This inquiry should be immediate.
History may deserve pride of place. In candor, we Americans are navigating here in generally uncharted waters. While President John F. Kennedy did engage in personal nuclear brinkmanship with the Soviet Union back in October 1962, he had then calculated his own odds of a resultant nuclear war as “between one out of three and even.”
This troubling calculation, corroborated both by top JFK aide Theodore Sorensen and by my own private conversations with former Chief of Naval Operations Admiral Arleigh Burke, suggests that Kennedy was either genuinely irrational in imposing his Cuban “quarantine,” or instead that he was acting out completely untested (in a nuclear crisis context) principles of “pretended irrationality.”
There is more. For JFK, following his U.N. Ambassador Adlai Stevenson, the term “quarantine” was chosen because “blockade” was presumptively more belligerent, more of an incontestable casus belli, more patently legitimizing as a cause of possible war.
Today, Trump, without any hint of nuance or a scintilla of serious thought, has several-times heaped seat-of-the-pants praise upon pretending irrationality. This unreflective argument was advanced not because the president is in any way personally acquainted with U.S. nuclear strategy, but rather as a “common sense” metaphor drawn viscerally from commercial real estate negotiations. To successfully “play” such a dialectical strategy – to even pry into it interpretively – would call for a far greater depth of historical understanding and analytic subtlety than he could ever be expected to display.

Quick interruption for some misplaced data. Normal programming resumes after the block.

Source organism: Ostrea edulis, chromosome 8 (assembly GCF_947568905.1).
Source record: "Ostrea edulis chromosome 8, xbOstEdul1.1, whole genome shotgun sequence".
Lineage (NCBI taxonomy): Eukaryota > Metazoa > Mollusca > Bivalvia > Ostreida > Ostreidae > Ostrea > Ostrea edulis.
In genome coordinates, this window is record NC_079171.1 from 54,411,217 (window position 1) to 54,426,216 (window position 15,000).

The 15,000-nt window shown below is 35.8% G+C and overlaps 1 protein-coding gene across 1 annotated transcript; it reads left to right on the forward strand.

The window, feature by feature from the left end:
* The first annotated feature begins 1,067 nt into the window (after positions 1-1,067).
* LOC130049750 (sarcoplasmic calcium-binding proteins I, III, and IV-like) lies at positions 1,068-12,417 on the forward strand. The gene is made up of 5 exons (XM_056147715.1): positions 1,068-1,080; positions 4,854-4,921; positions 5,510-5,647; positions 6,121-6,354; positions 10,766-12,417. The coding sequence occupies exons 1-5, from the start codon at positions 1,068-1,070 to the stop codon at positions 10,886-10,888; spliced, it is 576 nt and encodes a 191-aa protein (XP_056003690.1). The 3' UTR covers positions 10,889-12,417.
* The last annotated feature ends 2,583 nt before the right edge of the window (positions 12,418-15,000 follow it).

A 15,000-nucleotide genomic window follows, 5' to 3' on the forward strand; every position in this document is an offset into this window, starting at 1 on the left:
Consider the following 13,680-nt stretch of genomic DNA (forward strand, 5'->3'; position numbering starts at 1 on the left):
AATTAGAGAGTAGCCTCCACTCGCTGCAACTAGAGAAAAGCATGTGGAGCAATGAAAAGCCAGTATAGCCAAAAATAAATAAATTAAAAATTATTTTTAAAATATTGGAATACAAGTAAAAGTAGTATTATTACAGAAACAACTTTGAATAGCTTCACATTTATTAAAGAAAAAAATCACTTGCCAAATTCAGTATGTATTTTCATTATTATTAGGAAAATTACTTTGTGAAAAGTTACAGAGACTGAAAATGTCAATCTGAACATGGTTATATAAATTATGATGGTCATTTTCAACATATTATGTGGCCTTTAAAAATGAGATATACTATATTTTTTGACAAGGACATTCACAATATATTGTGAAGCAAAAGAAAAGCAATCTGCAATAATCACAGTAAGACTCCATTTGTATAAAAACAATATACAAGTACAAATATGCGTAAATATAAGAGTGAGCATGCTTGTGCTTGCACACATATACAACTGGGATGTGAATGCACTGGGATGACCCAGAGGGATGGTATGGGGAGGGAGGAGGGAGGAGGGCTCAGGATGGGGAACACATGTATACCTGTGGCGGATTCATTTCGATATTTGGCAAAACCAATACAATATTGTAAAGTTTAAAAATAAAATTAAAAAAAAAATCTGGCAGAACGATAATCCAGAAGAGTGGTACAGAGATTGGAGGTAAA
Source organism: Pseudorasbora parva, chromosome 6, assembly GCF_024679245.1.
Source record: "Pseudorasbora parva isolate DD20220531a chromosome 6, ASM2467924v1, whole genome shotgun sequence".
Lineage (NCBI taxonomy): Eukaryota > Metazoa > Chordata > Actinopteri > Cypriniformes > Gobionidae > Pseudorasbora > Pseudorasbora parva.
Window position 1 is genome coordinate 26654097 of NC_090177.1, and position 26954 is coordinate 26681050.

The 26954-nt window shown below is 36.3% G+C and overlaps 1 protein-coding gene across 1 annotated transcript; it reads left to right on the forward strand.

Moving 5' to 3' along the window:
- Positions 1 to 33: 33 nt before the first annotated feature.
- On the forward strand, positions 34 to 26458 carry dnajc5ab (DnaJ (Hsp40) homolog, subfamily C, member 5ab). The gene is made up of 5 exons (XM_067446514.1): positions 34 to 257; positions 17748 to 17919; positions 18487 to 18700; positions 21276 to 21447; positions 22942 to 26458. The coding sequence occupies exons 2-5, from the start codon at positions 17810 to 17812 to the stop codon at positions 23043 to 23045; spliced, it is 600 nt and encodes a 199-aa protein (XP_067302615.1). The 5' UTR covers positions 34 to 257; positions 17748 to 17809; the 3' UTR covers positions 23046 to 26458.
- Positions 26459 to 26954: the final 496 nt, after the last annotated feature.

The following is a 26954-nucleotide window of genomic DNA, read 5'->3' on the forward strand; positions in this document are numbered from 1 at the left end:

In more expressly scientific terms, this means that Trump, in addition to any evident personal debilities he might bring to the delicate game, would have no credible way to determine the probable outcome of his planned or considered actions. None at all.
The reason for this uncertainty is straightforward and utterly non-political. It exists because all scientific judgments of probability must be based upon the determinable frequency of pertinent past events. By definition, unless we count JFK’s willingness to escalate in 1962, there simply are no pertinent past events.
Going forward, the most serious threat of a misconceived or irrational U.S. presidential order to use nuclear weapons flows not from any “bolt-from-the-blue” nuclear attack – whether Russian, North Korean or American – but from an incoherent escalatory process that has run amok. Fortunately, in 1962, Soviet premier Nikita Khrushchev “blinked” early on in the game, and thereby avoided mutual and possibly irrecoverable nuclear harms. Looking ahead, however, especially to any expanding crises with North Korea, escalatory initiatives undertaken by Trump would plausibly express fully ad hoc decision-making.
Such initiatives might not meet with any reassuringly Khrushchev-type concession. Such initiatives could end with bitterly unforeseen and unacceptable costs.